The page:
If 'Pierre Poutine' walked into Elections Canada's office on Monday with a written confession, Canadians might not know about it for months or years, when the investigation into the robocall affair concludes.
As the controversy continued to dominate the House of Commons Monday -- and a Liberal MP came under fire for his own robocalls -- there were rumours a key suspect spilled the curds on the affair, but Elections Canada would not confirm it.
A spokeswoman said it's possible no one will know the identity of 'Pierre Poutine' until the agency's probe wraps up. "We would not comment on ongoing investigations," said Diane Benson, adding any charges would be revealed in a joint announcement by Elections Canada and the prosecutor.
Postmedia News reported Monday someone with knowledge of the misleading calls into Guelph would come forward as the investigation narrows in on the electronic trail of the pseudonymous 'Pierre Poutine', who is believed responsible.
Late Monday night, CTV News cited an unnamed Conservative source as saying former Tory campaign worker Michael Sona had owned up to the calls. Sona left his job on Parliament Hill last month but later issued a statement denying any involvement in the calls.
In Ottawa Monday, opposition parties continued to press the Conservative government for a public inquiry into the robocall controversy, but their attacks were blunted when the Tories lambasted Liberal MP Frank Valeriote for using what are being called misleading robocalls in his Guelph riding during last year's election.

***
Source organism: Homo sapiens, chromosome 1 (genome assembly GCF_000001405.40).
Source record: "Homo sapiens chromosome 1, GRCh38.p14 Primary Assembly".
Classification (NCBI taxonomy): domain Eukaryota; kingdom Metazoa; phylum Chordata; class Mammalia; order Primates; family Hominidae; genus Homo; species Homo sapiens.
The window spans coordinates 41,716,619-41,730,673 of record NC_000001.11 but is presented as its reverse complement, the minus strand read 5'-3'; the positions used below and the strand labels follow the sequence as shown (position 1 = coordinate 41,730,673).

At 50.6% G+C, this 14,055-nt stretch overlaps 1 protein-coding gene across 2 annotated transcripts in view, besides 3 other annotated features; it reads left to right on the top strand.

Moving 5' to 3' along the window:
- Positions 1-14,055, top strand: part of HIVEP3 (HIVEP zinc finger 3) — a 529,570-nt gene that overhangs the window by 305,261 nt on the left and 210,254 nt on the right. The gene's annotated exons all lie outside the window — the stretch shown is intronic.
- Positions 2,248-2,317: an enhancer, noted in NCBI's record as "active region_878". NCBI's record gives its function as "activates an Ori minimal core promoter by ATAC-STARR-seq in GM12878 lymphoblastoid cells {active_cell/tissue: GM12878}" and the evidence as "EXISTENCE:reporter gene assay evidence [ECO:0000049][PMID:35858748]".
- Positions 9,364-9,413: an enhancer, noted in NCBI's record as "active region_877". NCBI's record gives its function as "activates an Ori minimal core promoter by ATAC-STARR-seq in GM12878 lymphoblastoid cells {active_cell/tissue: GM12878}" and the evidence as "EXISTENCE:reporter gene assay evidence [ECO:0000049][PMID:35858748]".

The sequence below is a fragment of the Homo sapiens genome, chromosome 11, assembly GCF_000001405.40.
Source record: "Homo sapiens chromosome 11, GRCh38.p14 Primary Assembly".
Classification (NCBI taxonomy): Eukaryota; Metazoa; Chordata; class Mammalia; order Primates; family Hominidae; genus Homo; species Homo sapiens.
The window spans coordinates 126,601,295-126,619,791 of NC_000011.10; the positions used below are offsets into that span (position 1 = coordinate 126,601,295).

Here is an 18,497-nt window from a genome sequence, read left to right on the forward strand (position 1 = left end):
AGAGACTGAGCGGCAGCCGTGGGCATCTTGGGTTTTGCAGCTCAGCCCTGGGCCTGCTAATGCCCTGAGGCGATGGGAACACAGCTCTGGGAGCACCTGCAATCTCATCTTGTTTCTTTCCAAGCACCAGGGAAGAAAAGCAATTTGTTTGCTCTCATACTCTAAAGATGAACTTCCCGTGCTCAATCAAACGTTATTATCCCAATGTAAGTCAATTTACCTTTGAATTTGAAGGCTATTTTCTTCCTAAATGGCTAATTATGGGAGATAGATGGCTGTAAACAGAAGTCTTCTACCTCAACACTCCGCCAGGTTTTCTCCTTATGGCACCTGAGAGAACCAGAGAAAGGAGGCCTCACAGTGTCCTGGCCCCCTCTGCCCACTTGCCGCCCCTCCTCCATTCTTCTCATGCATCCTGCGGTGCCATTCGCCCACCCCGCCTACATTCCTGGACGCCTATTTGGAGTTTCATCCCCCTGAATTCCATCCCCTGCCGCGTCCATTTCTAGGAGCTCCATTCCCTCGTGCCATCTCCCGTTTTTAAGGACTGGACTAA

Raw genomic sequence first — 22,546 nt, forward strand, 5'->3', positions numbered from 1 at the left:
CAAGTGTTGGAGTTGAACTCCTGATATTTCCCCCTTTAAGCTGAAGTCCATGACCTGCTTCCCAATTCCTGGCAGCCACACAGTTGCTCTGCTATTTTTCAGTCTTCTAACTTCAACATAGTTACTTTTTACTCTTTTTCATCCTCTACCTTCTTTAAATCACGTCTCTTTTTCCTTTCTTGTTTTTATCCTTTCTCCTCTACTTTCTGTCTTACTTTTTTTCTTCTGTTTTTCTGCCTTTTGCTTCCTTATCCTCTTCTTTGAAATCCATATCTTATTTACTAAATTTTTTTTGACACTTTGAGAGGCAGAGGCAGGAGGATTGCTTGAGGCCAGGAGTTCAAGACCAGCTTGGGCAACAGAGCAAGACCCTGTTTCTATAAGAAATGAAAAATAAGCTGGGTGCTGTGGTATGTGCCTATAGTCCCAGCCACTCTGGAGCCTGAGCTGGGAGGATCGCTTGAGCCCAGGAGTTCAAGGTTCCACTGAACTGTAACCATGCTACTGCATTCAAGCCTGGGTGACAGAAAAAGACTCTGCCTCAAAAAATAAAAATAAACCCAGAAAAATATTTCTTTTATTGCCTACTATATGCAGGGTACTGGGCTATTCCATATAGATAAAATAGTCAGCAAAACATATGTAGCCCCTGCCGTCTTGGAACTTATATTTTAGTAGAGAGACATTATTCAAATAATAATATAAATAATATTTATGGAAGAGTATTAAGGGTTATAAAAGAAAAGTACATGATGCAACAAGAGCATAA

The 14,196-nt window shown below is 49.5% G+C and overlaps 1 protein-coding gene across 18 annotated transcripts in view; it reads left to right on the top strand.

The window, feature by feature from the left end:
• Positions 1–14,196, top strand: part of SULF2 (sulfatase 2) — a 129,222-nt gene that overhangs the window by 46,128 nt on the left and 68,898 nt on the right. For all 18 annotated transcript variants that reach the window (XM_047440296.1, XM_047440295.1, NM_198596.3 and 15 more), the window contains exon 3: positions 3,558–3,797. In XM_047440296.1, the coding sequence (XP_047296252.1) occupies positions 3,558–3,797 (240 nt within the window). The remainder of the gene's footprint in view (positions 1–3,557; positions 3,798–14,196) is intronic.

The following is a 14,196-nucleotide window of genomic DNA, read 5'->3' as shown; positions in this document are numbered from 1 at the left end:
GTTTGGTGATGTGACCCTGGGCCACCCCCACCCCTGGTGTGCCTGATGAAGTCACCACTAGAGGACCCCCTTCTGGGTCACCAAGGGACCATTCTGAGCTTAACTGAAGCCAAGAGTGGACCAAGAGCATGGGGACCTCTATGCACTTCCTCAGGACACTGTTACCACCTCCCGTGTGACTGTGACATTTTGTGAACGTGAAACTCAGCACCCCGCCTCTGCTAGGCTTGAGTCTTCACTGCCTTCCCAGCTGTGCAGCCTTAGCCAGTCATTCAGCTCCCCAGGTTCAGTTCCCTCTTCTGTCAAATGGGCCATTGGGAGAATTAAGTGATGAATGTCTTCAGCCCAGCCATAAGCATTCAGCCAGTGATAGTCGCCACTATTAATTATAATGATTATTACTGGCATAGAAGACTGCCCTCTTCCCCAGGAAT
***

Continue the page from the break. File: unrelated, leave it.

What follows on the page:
The Liberal campaign in Guelph sent out automated calls recorded by a woman who provided a false name. In the call, the young campaign volunteer criticized the Conservative candidate's "extreme views" on abortion.
Valeriote said Monday the message was intended to clarify a local newspaper's story about his own "pro-choice" position on the issue after some had alleged he was "pro-abortion."
But missing from the robocall message was any mention of Valeriote or the fact his campaign had sponsored it. The Elections Act requires campaigns to identify who pays for advertising, although it makes no specific mention of robocalls.
Valeriote said he does not consider the calls to be advertising.
Meanwhile, the House of Commons voted 283-0 Monday night to pass a motion to eventually give Canada's chief electoral officer additional investigative powers.
But despite support from the Tories in that Commons vote, opposition parties are not convinced the government will fulfil the non-binding motion's call for legislation within six months to beef up Elections Canada's powers.
Opposition parties say Canadians should insist on broad measures to learn the truth about what may have happened in dozens of ridings across the country.
"We've seen from Canadians... a great deal of concern about what has been happening," said NDP MP Charlie Angus. "We need to get to the bottom of it. I don't think people are confident enough just saying, 'Well, hopefully Elections Canada will... have the resources they need to hopefully get to the bottom of this.' We need to find out what happened, why was this so widespread, who was involved. I think that you need a public inquiry..."
A poll conducted last week for Postmedia News found 75 per cent of Canadians support an independent inquiry with judicial powers to look into the affair.
-- Postmedia News